Iowa City union may see wage increases despite potential cuts


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Some Iowa City workers could get a raise this year, and others might lose their jobs.

The Iowa City City Council is expected to vote Tuesday on a measure that would raise wages for the city's union workers by between 1.3 and 2.2 percent. The council will also vote on a measure to eliminate five positions.

Steven Miller — the president of the local American Federation of State, County, and Municipal Employees chapter — said he was pleased with the wage increases but called the city's position to abandon the public jobs "a sign of the times."

"With today's economy, we thought the [wage increase] was a fair figure," he said. "We'd like to see the city look into other cuts not involving layoffs."

The union will discuss alternative options with city officials, he said, including abandoning plans to build a $30 million parking structure and a similarly expensive parking ramp built over Interstate 80 and North Dodge Street.

Assistant City Manager Geoff Fruin said cost has driven city officials to hire outside firms to do work that city employees have usually done.

"The city routinely evaluates its services and pursues efficiencies in order to keep costs down," he said. "Often such evaluations result in no changes, but in some cases, the city determines it is more efficient to privatize."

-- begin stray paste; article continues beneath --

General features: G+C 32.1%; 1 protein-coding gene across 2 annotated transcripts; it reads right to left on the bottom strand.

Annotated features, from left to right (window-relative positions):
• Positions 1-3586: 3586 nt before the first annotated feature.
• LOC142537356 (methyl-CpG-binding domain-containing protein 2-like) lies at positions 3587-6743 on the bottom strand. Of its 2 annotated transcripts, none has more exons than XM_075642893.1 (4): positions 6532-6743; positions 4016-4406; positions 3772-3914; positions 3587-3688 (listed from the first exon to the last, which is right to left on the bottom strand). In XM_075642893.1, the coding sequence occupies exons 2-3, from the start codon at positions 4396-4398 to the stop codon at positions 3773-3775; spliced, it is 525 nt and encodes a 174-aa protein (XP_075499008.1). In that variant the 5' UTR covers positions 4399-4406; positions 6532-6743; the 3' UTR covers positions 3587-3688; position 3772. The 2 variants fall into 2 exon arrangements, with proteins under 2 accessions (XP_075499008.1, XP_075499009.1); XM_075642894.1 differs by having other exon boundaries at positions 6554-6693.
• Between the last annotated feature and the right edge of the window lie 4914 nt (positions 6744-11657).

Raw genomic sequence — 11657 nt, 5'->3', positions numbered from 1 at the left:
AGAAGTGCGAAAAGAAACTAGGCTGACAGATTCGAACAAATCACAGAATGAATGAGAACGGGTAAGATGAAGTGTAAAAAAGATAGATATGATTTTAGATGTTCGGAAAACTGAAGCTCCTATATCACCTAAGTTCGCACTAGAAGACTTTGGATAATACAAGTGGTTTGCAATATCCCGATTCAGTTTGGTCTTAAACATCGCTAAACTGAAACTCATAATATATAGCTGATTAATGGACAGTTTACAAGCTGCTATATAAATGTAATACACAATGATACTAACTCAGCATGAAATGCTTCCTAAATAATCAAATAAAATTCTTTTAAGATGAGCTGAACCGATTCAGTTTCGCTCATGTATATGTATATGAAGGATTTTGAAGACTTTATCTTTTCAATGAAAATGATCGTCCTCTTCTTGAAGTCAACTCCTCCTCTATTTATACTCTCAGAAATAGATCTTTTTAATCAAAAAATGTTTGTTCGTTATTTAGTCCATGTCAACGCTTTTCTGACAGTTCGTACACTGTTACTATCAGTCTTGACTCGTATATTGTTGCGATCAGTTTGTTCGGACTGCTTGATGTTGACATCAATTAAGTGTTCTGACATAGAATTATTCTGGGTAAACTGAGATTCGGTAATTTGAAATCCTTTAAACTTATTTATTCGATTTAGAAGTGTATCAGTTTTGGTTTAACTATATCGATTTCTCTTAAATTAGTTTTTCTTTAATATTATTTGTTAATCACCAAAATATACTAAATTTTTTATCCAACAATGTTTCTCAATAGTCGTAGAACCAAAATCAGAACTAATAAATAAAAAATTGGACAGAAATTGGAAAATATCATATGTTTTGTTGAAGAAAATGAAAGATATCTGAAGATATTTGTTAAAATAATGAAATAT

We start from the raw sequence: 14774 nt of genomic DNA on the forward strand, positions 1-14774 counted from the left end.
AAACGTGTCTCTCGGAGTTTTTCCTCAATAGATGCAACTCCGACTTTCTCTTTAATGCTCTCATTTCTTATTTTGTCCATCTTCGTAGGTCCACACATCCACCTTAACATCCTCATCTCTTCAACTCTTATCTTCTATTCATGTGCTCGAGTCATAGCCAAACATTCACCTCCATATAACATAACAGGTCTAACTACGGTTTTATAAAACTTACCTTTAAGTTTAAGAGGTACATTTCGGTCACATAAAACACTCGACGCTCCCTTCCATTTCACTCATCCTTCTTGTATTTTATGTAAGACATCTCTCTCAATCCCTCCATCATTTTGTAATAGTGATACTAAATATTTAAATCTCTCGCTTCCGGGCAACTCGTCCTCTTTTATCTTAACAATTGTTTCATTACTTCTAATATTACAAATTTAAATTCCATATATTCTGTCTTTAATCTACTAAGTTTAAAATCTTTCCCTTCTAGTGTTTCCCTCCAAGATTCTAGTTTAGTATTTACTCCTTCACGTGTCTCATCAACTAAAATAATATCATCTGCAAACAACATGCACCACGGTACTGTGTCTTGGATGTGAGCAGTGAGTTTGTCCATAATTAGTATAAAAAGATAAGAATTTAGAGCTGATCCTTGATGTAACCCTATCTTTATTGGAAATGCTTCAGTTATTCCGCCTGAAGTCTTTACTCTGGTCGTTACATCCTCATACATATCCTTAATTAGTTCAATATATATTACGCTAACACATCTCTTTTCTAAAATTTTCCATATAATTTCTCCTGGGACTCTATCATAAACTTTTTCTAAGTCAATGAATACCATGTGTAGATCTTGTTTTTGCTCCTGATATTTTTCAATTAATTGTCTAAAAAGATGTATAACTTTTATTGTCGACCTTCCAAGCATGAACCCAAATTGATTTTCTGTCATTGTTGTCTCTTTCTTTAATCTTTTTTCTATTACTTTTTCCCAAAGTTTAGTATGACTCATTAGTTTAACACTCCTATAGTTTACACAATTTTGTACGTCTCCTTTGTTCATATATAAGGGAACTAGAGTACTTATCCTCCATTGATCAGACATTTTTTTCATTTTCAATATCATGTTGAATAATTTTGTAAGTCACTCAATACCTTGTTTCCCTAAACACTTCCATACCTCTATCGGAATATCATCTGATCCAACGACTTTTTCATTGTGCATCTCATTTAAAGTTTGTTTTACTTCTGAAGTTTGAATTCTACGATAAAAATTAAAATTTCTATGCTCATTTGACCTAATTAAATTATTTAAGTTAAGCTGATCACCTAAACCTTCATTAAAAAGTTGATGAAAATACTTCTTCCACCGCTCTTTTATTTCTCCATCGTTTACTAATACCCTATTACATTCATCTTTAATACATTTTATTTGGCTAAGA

Iowa City resident Vic Zender, a mechanic employed by the city for 15 years, faces losing his job because of the city's decision to seek work from a private source. He said he agreed with Miller's assessment of alternative budget cuts.

"Many other places can be looked at to cut the budget rather than one that is native within the city," he said.

Zender said he'll have trouble finding another public city job if the councilors follow through with the cuts.

"The other option is I'm out," he said. "The choices are rather limited."

Mayor Matt Hayek said the budget and wage decisions were the result of finding a balance in the face of declining state and federal support.

"The increases provide fair compensation to our valued employees while recognizing the tough financial times we face as a municipality," he said. "The flattening of property-tax revenues and other factors have resulted in tough financial times for municipalities throughout Iowa."

The majority of recent reductions came through attrition, Hayek added, helping the city minimize layoffs.

Maria Houser Conzemius, whose husband works for the union that represents city employees, said the city is hurting itself by eliminating public employees.

"Seems to me that the city is laying off the little people — the people who provide the infrastructure to make the city run," she said. "It's hard on working families. Things are tough all over."

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